All major Romantic composers struggled for years with the impasse in which Beethoven had brought the Sonata form: and this regards also, for instance, the composition of Symphonies. Brahms, in spite of being a precocious genius, only managed to achieve his First Symphony when already in his forties, after no less than fourteen years of gestation. But Brahms was the representative of the “classical” current among the Romantics. With or without his approval, he had become the champion of those advocating “absolute” music; this role had been selected for him by Eduard Hanslick, the dreaded critic who shredded Richard Wagner’s ideas and works as frequently as he could. Brahms had to find an exquisitely and purely musical way out of the impasse. And, eventually, he found it admirably.
Wagner was no symphonist; but, in his army, he could count on the presence of his father-in-law, Franz Liszt, who shared most of his son-in-law’s compositional and aesthetical views. For them both, the way out had been traced by the solution found by Beethoven in his last symphony: the presence of the choir alluded to a fruitful interaction between music and poetry, and, in their view, marked the end of a purely “absolute” music. They advocated the creation of a comprehensive work of art: Wagner eventually found his way with his operas, on librettos written by himself, and with a continuing cross-fertilisation of music, visual art, and poetry.
Liszt made numerous attempts to create something in the same line: for instance, he wrote numerous pieces inspired by poetry, or visual art, or places, or tales. His “program music” had a (hidden or open) plot, and the succession of the musical episodes and characters was frequently inspired by the “tale” he was trying to narrate. But this worked well when applied to pieces in a free, rhapsodic form. At the same time, a paradox of music with respect of literature is that music not only tolerates, but rather desires repetition. While the Sonata Allegro offered this in the form of exposition and recapitulation, a rhapsodic form eschews repetition, but normally frustrates, in so doing, its listeners. So, it was fundamental for Liszt to find a way to reconcile the innovative, free form, with the reassuring comfort zone of the classical Sonata form. But, at least in this, he was at one with his musical enemy, Brahms: it was no easy task.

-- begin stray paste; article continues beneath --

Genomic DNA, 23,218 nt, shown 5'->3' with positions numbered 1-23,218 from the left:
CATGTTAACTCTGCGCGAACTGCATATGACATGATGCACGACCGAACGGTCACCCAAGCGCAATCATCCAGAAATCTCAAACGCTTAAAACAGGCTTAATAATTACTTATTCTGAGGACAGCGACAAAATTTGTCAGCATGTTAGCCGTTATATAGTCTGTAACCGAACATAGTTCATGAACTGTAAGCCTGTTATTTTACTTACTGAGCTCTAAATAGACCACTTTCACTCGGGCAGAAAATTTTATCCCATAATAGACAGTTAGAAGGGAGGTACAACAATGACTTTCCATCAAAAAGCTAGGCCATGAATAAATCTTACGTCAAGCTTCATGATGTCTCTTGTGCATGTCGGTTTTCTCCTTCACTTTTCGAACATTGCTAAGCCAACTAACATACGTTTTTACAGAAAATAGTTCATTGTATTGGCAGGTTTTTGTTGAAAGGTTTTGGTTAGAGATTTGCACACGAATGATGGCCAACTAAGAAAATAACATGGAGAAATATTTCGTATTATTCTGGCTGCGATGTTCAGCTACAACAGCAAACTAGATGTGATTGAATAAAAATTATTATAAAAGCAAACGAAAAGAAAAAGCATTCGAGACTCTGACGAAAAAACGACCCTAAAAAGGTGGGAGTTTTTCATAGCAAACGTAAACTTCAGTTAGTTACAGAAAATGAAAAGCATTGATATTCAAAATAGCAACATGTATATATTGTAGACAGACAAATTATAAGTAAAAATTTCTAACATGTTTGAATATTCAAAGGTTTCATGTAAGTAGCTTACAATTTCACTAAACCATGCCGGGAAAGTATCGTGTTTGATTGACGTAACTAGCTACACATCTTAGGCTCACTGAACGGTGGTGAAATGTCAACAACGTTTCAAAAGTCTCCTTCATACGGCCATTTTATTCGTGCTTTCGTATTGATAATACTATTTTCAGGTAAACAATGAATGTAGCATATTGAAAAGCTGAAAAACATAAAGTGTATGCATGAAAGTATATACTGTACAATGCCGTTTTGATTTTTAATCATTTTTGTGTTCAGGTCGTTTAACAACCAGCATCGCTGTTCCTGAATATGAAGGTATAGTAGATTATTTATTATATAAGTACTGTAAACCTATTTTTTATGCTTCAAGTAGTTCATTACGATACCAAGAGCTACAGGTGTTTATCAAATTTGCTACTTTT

The two pieces recorded in this Da Vinci Classics album bear eloquent and abundant witness to this decades-long struggle; and this is evident if one considers the number of reworkings, re-namings and re-arrangements they underwent.
The Concerto pathétique is an arrangement, or rather a reworking, of an earlier piece for solo piano, whose inspiration was probably found in Schumann’s Concerto sans orchestre. The concept of the Piano Concerto, with its virtuosity and heroism, is transposed into a solo work, and this is rather paradoxical: if concerto derives from concentus (playing together) and certamen (competing with another), both meanings of the term suppose the presence of a second musical character beside the soloist. And, in fact, in spite of the interesting results of the Grosses Konzertsolo (which had been commissioned by the Paris Conservatoire as a compulsory piece for the piano examinations), Liszt himself felt the need to restructure it as a piece for two pianos: its composition follows that of the original work by about five to seven years, but it was published only ten years later (1866) as Concerto pathétique. A decade further on, it was reissued with adaptations and a cadenza written by Hans von Bülow, who had been married to Cosima Liszt (the composer’s daughter) before she married Richard Wagner. The version performed here is very rarely heard, as it omits Bülow’s cadenza restoring the original one written by Liszt. Transcriptions for piano and orchestra, normally based on the two-piano version, came out, authored by Liszt’s students, before the end of the nineteenth century.